Photo credit: Gift Habeshaw
Have you ever taken part in a sport activity and you did not receive a medal? Then, you feel bad about it and say to yourself, “I am a failure, why did I take part when I am not good at it”.
A mother cooks a meal for her family and for the first time her family noticed it is salty; she says to herself, “Why can I not get it right? I don’t deserve the right to cook for my family! I have failed as a mother”.
A doctor lost a patient to the covid-19 pandemic despite everything s/he did to make the patient live. The doctor says to him/herself, “I don’t deserve to be a doctor, I caused my patient’s death”.
You went for a job interview but did not get the job; you tell yourself, “I knew I won’t be picked, I do not deserve the job”.
You were picked by your organisation as the best staff of the year and you say to yourself, “I am a bad person; I don’t deserve the award”.
As a student, you got the second highest score in an examination, but you still feel unsuccessful. You believe anything lower than the first is failure.
You went to the supermarket to get some outfit for yourself, after trying the outfits that caught your attention; none could fit you and you say to yourself ”I am fat and ugly, I hardly get my size of dress whenever I shop”.
You were about to go for a quick jog, but your inner critic whispered, ”Do not bother, you will never look like those fit people; you are weak ”.
We all have different voices inside us. There are two voices: The first voice is soothing, and this voice brings self-compassion & encouragement; it lifts our spirits. The second voice is the critic; this voice tells us when we are wrong. Most times, the critic goes to the extreme of shaming, blaming or condemning us even before we start what we set out to do. This voice wears down our moods. It is important we identify this critic and do away with it. If we keep on listening to our critic, we won’t go far successfully in life, because we will always assume we cannot. If it is a situation, it is our friend or family criticizing us; it is easier to give a distance, but when the criticism is coming from you, it is impossible to distance yourself from yourself. You need to identify this critic and learn to challenge your negative thoughts.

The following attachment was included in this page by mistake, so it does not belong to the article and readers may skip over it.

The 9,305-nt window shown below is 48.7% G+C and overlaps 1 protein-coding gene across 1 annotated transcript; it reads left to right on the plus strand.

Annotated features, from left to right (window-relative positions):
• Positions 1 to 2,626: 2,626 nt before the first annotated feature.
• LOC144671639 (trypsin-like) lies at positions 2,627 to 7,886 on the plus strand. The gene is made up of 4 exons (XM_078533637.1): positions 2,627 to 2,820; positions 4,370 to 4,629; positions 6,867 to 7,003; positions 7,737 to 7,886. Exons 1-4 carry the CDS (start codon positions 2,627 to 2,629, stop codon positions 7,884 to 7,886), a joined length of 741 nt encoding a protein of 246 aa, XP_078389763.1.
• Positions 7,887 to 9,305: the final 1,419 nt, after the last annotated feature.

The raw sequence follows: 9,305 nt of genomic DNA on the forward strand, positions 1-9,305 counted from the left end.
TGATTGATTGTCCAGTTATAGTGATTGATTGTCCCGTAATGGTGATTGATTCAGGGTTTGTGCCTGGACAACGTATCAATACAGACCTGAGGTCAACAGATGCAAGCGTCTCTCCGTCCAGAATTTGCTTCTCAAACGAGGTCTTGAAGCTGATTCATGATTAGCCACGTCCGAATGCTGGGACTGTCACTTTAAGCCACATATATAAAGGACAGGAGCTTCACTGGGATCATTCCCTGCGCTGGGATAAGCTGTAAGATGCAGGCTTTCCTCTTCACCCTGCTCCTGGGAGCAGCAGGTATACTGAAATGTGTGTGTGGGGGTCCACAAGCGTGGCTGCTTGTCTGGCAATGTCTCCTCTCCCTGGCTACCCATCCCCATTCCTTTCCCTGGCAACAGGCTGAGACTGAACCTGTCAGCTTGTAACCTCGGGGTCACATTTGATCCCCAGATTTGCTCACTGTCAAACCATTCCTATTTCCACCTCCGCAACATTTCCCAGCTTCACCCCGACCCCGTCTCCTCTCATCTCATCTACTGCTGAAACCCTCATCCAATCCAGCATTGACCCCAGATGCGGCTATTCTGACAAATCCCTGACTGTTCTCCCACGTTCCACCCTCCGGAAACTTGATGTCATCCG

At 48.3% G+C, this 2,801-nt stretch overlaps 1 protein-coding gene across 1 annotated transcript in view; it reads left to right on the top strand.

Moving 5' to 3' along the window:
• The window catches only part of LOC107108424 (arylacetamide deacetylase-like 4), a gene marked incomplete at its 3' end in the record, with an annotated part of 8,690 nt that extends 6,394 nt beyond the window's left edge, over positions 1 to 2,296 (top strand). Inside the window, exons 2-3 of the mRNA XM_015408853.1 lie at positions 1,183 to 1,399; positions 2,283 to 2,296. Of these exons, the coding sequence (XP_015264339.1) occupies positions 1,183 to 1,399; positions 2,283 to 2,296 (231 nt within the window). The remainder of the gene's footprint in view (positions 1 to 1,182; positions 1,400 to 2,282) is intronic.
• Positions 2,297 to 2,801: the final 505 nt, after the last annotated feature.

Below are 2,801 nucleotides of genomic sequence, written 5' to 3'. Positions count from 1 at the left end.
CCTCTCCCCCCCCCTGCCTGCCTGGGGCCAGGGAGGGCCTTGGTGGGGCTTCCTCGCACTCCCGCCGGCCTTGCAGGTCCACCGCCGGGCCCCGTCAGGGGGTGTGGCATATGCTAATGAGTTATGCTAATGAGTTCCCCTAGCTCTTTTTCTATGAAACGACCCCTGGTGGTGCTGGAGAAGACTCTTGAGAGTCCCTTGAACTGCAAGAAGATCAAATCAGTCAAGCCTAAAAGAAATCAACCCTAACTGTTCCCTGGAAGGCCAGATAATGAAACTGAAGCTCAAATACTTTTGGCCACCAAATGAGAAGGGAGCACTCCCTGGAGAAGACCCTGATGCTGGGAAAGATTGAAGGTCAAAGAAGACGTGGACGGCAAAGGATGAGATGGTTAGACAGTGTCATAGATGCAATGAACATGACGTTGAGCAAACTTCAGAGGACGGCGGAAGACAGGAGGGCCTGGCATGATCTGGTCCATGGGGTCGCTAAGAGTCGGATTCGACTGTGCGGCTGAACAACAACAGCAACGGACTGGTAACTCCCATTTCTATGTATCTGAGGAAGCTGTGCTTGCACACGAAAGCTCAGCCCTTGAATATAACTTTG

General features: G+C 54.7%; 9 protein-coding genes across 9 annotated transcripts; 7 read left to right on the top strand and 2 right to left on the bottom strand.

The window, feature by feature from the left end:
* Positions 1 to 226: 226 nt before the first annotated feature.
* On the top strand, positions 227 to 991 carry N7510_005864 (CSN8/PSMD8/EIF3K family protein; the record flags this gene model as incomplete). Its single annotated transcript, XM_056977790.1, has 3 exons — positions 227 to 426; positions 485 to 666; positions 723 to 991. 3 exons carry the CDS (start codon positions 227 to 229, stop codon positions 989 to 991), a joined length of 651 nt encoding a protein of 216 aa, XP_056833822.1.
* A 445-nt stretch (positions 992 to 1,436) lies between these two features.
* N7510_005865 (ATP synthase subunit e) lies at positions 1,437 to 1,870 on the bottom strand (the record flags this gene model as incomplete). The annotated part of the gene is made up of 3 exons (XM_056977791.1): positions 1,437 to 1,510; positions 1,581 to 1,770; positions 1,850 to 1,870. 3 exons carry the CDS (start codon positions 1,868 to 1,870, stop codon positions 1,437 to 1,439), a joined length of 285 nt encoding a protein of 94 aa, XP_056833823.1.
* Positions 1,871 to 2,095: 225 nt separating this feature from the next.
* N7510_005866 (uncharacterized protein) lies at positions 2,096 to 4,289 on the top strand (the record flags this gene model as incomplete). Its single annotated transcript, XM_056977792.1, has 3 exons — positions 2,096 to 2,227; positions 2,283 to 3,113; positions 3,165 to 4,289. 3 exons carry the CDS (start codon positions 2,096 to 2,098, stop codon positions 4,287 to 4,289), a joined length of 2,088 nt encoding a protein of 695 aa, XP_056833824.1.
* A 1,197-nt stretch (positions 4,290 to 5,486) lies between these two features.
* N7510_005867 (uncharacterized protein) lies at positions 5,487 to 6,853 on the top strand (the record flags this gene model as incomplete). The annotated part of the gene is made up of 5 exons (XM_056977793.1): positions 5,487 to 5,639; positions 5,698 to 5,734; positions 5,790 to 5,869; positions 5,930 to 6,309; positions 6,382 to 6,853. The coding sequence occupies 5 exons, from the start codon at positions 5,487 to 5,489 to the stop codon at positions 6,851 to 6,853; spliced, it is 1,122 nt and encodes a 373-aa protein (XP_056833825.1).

The inner critic is experienced as thoughts in our head; it can affect our self-confidence. You may ask; where do critical inner voices come from? These inner voices come from early life experiences which shape our thoughts about ourselves. These negative voices could be from teachers, parents, guardians, or a significant person in our lives. As parents, the way we talk to our children becomes the inner voice that shapes them. If a child comes to you to help him solve his puzzle and you tell the child, “Why can’t you solve a simple puzzle when your mates can? You are dull!” such children would pick up on the negative comment(s) which form(s) as a critic as they get older. Apart from parents, guardians or teachers, these inner voices also come from peers, siblings or adults.
The inner voice leads us to make unhealthy decisions because the voice comprises negative thoughts, beliefs, attitudes that oppose our best interests. Most times, when opportunity comes, we tend to analyse the situation more than necessary and we eventually say to ourselves, “I can’t do it”.
How did we become victims of this inner critic? We became victims because we listened to the negative voices and believed what they were telling us. Instead of challenging this voice, we acted on it.
To let go of your inner critic, you need to identify and challenge the voice that says; you are not good enough or worthy of happiness or love. To free yourself from the inner critic, you need to know the root of that voice and disengage its negative influence on you. How can you identify and challenge the inner critic? (To be continued in the next post).